So are you a responsible citizen?
- Do you contact your representatives (letters, emails, phone calls) regularly to share your voice on specific issues?
- Do you know what issues are important to your representative?
- Do you pay attention to what legislation is coming forward at local, county, state, and federal levels?
- Do you know the facts about your district? Who is in your district and what are the issues? How does your community compare to other similar communities? How are the weakest and most vulnerable in your community fairing? What challenges do they face?
- Who are the people in your district who are leading change? How are you supporting their best efforts?
My hunch is that a key indicator to how one answers these questions has to do with how one relates to their family of origin. I believe this could be easily researched. Bowen described it as differentiation of self. It’s about being a more responsible self when it comes to relating to the family. So, let’s turn the questions above about the government into questions about the family:
- Do you contact your family members regularly to share your thinking on specific issues?
- Do you know what issues are important to other family members?
- Do you pay attention to what other family members are trying to accomplish?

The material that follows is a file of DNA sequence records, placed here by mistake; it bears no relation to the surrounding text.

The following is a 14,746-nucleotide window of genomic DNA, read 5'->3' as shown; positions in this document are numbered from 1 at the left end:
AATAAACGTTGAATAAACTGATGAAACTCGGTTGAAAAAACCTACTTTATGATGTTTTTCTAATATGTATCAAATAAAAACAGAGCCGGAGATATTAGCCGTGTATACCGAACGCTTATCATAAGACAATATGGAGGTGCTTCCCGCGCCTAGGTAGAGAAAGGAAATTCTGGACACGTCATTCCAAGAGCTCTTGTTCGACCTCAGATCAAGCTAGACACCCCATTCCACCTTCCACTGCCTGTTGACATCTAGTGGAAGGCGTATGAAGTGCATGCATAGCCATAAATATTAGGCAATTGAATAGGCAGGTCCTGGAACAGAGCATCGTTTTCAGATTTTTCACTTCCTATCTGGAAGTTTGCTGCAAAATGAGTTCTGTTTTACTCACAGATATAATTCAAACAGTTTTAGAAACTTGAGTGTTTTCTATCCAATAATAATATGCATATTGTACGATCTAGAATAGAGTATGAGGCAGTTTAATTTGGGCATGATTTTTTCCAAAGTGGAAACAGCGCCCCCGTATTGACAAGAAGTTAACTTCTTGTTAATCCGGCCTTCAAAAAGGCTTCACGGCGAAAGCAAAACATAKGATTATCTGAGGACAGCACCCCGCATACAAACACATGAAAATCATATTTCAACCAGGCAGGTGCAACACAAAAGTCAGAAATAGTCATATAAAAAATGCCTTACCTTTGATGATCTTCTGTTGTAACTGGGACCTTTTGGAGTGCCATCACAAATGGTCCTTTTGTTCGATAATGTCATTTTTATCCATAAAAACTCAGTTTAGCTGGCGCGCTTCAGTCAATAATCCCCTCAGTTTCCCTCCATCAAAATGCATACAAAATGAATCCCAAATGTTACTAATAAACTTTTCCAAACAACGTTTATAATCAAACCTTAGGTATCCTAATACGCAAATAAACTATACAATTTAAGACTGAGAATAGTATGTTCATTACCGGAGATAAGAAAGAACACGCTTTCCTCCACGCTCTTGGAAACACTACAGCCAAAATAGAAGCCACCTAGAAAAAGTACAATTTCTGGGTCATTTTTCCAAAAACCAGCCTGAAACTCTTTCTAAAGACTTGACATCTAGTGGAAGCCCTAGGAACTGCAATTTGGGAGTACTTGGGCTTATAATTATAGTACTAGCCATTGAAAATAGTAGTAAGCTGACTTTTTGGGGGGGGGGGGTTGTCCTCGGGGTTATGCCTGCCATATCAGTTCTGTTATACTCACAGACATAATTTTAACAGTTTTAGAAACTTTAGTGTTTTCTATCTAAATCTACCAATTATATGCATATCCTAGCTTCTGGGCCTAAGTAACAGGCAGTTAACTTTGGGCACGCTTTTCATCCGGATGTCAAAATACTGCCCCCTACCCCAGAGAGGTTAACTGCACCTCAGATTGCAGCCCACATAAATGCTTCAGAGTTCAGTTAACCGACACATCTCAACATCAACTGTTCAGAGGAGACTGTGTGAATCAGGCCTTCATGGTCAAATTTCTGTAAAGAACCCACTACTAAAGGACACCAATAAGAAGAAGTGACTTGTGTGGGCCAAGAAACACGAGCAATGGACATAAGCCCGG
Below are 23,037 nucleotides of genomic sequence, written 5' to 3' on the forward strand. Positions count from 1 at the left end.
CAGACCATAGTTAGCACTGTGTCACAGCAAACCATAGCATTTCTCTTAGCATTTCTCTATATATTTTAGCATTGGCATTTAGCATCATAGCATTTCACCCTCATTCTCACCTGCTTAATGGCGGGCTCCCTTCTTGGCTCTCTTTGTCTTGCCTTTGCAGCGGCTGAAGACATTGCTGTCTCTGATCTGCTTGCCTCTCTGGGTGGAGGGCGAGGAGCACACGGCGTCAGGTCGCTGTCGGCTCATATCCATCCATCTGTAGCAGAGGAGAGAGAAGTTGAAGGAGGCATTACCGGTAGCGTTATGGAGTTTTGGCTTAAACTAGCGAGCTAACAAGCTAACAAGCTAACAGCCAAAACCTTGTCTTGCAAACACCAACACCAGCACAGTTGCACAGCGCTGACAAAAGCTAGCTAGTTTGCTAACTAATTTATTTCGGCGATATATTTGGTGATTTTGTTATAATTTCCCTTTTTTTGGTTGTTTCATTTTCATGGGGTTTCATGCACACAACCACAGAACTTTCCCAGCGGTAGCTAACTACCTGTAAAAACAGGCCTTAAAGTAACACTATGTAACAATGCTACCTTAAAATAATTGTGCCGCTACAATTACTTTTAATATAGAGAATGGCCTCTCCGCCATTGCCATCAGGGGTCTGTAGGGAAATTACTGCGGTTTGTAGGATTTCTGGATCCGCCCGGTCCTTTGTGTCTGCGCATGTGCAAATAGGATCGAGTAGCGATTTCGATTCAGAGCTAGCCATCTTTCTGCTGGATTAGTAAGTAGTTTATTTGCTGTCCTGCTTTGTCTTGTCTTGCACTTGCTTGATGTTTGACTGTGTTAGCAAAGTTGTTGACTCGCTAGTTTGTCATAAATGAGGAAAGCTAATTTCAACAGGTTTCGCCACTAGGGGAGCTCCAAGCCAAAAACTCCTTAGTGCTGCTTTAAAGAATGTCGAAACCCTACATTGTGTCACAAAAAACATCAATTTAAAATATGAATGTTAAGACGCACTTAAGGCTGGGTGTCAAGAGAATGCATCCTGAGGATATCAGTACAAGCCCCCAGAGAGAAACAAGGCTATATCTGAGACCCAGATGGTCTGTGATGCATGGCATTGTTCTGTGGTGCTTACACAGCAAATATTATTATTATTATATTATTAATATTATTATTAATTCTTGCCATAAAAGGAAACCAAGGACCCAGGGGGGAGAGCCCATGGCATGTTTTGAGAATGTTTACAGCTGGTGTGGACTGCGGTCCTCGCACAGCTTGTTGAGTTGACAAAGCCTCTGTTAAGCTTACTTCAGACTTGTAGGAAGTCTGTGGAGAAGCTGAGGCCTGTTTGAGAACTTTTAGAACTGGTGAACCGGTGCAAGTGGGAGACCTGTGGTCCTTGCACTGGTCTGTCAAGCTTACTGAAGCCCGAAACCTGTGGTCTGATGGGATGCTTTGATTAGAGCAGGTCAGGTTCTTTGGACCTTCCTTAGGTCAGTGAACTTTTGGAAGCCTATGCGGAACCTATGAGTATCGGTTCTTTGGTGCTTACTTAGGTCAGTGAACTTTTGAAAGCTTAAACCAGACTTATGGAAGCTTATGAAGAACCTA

- Do you know the facts about your family? Where they live, their ages, how far they have gone in school, what they spend their time doing (working, raising children, retired), how their health is in general?
- Who are the leaders in the family? Who do you turn to when you need to connect with a good thinker?
Bowen would eventually connect the concepts of differentiation of self and the family emotional process with societal emotional process. There is a connection between the way one addresses problems in the congregation (and the broader society) and the way one addresses problems in the family. There is a connection in the level and kind of responsibility one takes in society, and the level and kind of responsibility one takes in the family.
Defeating oppression and injustice may necessitate civil protest. For there to be a long-term change, it cannot be done without differentiation of self. Our way forward is on the road of more thinking and a reduction of anxiety as we consider solutions to the larger social problems we face. Protesting will only get us so far. Until we learn ways of engagement that are more thoughtful and less reactive, our capacity to function at higher levels will always fall short. The place to begin is in one’s family, and working on being a more responsible self.